Ljubljana – Although the hospitality sector has been eagerly awaiting at least a partial reopening, it is unhappy with the government’s decision to reopen only outdoor facilities in eight of Slovenia’s 12 regions with the best epidemiological situation. There, outdoor facilities will operate from 7am to 7pm for a week from Monday, 19 April.
The Trade Union of Hospitality and Tourism is worried about the businesses without outdoor gardens or terraces, urging reopening for the entire sector.
It notes in Thursday’s statement the industry has been closed since 19 October, which is causing greater damage than if they had worked by abiding to precautionary measures.
The government decided yesterday to allow outdoor hospitality in the regions of Goriška, Gorenjska, Obalno-Kraška, Pomurska, Posavska, Podravska, Koroška and Zasavska.
Guests will have to sit at a table to get served, with distance between tables set at 3 metres and between guests at 1.5 metres.
A maximum of four persons will be allowed to sit at one table, including from different households.
Since the night curfew was lifted in the entire country on Monday, customers can pick up their orders (goods, food and drinks) at take-away spots around the clock.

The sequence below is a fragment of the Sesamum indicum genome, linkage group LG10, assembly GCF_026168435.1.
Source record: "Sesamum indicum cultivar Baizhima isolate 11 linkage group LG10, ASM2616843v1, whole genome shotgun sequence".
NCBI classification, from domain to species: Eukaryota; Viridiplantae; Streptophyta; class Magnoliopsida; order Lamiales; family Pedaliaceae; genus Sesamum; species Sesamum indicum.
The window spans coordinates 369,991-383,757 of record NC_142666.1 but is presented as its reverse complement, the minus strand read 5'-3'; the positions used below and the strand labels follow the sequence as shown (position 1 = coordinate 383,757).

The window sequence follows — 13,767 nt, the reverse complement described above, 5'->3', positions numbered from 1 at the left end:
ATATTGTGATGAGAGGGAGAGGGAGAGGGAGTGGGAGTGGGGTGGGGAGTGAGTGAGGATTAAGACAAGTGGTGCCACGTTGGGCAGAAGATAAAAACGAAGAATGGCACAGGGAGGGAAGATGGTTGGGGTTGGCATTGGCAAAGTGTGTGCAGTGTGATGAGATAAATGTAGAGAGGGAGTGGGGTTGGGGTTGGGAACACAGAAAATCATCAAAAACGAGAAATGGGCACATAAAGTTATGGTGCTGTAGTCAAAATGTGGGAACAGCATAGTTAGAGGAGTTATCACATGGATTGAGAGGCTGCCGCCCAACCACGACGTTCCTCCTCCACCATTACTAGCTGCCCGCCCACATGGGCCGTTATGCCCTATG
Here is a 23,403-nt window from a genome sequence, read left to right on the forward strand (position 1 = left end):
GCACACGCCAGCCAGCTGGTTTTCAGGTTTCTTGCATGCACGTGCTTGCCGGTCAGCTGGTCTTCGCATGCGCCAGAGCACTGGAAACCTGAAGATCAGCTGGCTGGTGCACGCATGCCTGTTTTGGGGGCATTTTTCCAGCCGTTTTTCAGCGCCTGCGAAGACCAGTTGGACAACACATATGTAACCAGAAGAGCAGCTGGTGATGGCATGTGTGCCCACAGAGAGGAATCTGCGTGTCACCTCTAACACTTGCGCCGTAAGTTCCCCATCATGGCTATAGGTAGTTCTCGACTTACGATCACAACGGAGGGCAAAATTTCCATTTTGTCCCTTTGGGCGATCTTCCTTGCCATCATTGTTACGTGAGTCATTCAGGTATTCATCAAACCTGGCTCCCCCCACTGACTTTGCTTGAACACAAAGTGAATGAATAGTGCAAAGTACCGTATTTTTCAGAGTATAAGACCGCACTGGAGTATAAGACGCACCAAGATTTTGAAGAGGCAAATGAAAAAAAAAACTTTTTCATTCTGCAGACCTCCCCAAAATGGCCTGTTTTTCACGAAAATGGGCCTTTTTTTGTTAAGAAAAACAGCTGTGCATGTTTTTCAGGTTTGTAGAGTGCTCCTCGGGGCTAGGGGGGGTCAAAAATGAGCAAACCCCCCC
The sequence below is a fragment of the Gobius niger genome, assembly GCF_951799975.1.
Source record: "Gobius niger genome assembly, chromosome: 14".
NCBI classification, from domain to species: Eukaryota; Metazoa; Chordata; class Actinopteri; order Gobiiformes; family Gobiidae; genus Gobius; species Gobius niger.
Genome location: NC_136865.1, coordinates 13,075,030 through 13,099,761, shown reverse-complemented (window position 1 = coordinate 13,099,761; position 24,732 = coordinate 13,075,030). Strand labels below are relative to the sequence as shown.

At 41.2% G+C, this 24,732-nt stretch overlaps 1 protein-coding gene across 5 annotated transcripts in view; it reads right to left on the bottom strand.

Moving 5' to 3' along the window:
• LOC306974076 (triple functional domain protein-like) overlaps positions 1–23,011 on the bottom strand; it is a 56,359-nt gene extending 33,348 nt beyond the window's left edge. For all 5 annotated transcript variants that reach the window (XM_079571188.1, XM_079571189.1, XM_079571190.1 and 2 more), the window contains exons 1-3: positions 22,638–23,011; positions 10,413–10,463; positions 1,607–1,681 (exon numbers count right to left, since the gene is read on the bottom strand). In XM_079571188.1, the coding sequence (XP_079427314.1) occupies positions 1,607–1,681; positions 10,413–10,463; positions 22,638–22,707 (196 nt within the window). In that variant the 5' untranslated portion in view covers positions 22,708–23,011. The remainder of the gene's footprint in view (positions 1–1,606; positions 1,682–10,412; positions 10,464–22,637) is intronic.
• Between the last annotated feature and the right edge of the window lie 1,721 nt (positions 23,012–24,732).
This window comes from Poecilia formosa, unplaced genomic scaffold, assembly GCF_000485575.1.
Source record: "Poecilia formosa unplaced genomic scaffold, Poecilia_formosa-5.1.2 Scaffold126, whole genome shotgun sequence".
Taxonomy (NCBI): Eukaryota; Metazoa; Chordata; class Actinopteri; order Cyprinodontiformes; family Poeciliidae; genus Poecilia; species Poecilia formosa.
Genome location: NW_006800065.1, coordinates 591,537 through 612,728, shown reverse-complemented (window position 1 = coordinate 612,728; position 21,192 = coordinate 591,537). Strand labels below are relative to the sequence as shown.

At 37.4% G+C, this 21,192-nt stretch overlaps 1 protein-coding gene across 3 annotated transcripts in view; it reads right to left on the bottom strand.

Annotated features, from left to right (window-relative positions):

Economy Ministry State Secretary Simon Zajc hopes the reopening will bring some optimism among people, while he also urges adherence to NIJZ recommendations.
“What happens after a week depends on all of us, on the extent to which we are ready to stick to NIJZ rules,” he said at today’s government coronavirus briefing.
The government has not yet discussed introducing the Italian model which allows indoor hospitality under certain conditions, saying “we’ll see if some change should be made in the future”.
The trade union meanwhile says that if restaurants and hotels can be open for politicians, business meetings and sport events, they should open for all so that hospitality workers can work and live off their pay.
It stresses that hospitality workers have been at home for seven months receiving only 80% of their pay as part of the furlough scheme, while it demands 100%.
“Their situation is becoming increasingly difficult, there is ever more distress and battles to survive,” the union says, urging the government to address their situation in the next economic stimulus bill.